Boardman seventh-grader brings awareness to life-changing disease
By Jordyn Grzelewski
Two years ago, the symptoms struck out of the blue. Peyton Switka, now 13, experienced abdominal pain, weight loss, frequent restroom trips and other debilitating signs that eventually pointed to a diagnosis of ulcerative colitis, a chronic, inflammatory bowel disease.
Although Peyton now is on a treatment regimen that is working well for him, takes his medication as prescribed and follows a strict diet, the disease continues to disrupt the seventh-grader’s life.
It’s “tough,” he said. “During the flare-ups, I just stay at home.”
Despite the challenges brought on by his condition, Peyton remains upbeat.
Now, he and his family – his mother, Shannon, father, Ben, and 11-year-old brother, Max – hope to raise awareness about the disease.
They invite community members to attend the Pro Football Draft Gala, an event that will raise money and awareness for the Crohn’s and Colitis Foundation of America, a national nonprofit dedicated to finding cures for the diseases and improving the lives of those who live with them.
The event will take place at 7 p.m. April 26 at Mr. Anthony’s Banquet Center on South Avenue. Tickets, which should be purchased by April 12 and cost $40, are available online. For information, visit draftgala.eventbrite.com.
The first day of the NFL’s annual three-day draft is April 26 at AT&T Stadium in Arlington, Texas, home of the Dallas Cowboys.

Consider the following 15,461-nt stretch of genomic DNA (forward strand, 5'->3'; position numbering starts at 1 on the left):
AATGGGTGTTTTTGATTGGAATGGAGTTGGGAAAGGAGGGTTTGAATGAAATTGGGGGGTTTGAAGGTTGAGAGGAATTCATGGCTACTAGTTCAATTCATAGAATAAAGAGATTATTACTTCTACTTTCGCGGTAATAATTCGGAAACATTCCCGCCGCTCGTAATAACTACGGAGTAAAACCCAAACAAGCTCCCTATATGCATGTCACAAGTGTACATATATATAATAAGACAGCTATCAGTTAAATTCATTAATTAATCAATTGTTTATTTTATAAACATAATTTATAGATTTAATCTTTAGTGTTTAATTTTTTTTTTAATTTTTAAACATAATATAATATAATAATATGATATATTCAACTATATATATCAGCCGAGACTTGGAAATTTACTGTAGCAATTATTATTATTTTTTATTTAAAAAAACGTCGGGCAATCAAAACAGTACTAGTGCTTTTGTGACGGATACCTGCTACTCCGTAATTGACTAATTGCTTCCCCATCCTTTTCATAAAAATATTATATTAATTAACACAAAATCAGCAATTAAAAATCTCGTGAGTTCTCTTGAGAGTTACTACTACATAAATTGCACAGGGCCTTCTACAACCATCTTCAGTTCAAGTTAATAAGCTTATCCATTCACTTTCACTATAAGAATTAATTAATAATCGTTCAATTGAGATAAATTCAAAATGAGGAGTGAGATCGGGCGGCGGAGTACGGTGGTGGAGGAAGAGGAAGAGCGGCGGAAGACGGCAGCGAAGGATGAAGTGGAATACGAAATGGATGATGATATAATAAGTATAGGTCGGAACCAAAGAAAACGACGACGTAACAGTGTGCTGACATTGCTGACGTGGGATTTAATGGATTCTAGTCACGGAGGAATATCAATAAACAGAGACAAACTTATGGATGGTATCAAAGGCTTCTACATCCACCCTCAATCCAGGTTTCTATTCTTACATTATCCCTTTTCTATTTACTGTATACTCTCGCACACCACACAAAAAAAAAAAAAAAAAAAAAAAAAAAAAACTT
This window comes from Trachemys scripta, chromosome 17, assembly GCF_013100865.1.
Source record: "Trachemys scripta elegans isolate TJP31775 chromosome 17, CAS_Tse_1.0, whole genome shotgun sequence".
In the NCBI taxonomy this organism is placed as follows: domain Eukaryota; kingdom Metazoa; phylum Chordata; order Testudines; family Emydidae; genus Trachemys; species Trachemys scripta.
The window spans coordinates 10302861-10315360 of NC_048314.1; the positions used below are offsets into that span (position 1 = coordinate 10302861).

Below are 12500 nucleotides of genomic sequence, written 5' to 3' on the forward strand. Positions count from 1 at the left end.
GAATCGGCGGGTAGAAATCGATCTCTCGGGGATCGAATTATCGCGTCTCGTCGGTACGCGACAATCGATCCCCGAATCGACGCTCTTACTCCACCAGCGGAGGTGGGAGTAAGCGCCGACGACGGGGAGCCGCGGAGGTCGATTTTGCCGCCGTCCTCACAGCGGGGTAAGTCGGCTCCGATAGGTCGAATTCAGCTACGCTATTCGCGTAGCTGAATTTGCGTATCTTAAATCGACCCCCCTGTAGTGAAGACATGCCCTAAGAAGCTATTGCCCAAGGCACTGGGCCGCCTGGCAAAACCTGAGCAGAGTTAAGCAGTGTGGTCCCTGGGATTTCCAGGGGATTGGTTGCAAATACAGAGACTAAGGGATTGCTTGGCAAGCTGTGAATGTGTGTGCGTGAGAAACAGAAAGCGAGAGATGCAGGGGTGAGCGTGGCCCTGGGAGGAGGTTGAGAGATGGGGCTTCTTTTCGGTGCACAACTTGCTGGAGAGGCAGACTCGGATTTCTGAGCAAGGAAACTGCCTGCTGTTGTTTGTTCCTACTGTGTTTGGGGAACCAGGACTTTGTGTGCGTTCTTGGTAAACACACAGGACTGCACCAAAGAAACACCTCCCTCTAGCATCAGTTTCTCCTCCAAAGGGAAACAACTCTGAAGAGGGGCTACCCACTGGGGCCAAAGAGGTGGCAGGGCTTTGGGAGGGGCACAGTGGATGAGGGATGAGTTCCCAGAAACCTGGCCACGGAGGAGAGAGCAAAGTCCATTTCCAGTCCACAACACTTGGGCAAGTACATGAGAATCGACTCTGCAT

The event is being organized by Vincent Peyko, a clinical pharmacy specialist who works in emergency medicine at St. Elizabeth Boardman Hospital. Peyko, who used to be a neighbor of the Switka’s, wanted to do something to help.
Peyko said Crohn’s and colitis are diseases he sees every day in his line of work, but which often aren’t talked about openly. Although raising money is important, raising awareness is his primary goal, he said.
“It’s a disease that goes under the radar at times,” he said. “It’s just something that needs more awareness.”
He pointed out both diseases have significant effect on patients’ every day lives. They can lead to 10 to 20 bowel movements per day, for example. When flare-ups occur, the disruptions are greater.
Shannon said Peyton’s condition has caused him to miss out on playing sports and other experiences. He also has been hospitalized numerous times. He now receives infusions every six weeks that help keep him in remission, but eventually that treatment will no longer work.
He also takes daily medications and has to avoid many types of food, including sugary, high-fiber or dairy-heavy foods, to name a few.
Shannon said she wants others going through a similar experience to know there is support available.
“There are a lot of people that have this. There is a support group out there,” she said. “It’s very important to talk about it.”
She recommends the resources available on the foundation’s website, www.crohnscolitisfoundation.org.
Peyton’s advice is simple: “Be positive.”